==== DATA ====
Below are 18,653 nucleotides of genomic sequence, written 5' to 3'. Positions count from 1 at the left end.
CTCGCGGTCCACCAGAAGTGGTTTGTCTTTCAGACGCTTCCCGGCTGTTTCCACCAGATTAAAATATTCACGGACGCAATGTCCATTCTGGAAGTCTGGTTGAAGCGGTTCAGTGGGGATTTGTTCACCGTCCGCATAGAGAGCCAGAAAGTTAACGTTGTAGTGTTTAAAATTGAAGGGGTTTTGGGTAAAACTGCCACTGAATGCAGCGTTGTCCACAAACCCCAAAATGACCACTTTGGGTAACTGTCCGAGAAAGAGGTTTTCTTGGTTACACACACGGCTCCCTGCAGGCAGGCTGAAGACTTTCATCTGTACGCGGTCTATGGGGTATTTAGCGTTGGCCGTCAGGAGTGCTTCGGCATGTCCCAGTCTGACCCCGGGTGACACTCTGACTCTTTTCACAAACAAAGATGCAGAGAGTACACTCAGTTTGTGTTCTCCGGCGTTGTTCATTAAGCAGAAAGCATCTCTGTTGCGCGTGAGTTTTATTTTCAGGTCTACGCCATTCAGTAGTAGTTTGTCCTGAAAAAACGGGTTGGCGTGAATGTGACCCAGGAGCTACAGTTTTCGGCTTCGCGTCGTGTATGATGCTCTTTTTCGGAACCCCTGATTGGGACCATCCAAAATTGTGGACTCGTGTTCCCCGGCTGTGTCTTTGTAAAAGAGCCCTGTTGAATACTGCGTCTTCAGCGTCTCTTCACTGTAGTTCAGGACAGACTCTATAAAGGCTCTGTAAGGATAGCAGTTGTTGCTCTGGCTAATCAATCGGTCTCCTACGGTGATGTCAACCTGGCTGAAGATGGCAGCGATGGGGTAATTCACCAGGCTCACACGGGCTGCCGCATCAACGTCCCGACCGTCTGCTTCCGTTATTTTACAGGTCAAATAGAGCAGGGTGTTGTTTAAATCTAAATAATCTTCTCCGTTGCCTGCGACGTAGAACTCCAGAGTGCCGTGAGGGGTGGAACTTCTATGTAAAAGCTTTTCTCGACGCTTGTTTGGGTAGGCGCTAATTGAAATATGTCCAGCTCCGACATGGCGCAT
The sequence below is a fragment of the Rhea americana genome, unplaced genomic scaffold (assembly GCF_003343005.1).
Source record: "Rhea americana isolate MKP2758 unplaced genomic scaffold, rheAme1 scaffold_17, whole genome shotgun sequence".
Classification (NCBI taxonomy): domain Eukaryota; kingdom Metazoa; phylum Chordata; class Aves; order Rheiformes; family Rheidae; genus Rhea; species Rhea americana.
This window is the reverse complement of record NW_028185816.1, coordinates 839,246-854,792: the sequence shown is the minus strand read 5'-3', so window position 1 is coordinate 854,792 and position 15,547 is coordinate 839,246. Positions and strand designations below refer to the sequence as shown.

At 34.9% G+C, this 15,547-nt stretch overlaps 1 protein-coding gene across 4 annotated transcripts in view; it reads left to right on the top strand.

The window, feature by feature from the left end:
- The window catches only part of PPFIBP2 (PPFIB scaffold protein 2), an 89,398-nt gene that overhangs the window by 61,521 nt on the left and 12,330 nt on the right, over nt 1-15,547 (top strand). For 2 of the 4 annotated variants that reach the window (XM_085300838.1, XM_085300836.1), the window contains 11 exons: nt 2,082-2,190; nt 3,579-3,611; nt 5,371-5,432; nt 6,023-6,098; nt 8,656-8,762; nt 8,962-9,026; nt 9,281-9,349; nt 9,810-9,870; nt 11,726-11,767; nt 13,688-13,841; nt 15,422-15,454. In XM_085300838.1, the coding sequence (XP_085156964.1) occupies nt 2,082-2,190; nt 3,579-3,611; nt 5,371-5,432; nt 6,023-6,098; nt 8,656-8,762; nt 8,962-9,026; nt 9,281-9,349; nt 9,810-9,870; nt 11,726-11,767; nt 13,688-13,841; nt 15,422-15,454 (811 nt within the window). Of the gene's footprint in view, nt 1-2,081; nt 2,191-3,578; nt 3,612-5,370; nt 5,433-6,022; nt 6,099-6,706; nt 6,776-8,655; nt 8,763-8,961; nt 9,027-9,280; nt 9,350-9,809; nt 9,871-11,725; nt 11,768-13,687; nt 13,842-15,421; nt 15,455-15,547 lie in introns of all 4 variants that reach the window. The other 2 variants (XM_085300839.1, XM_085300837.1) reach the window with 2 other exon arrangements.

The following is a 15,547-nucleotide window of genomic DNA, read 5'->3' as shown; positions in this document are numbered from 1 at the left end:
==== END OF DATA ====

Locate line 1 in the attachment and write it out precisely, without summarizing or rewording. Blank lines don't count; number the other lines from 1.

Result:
Below are 18,653 nucleotides of genomic sequence, written 5' to 3'. Positions count from 1 at the left end.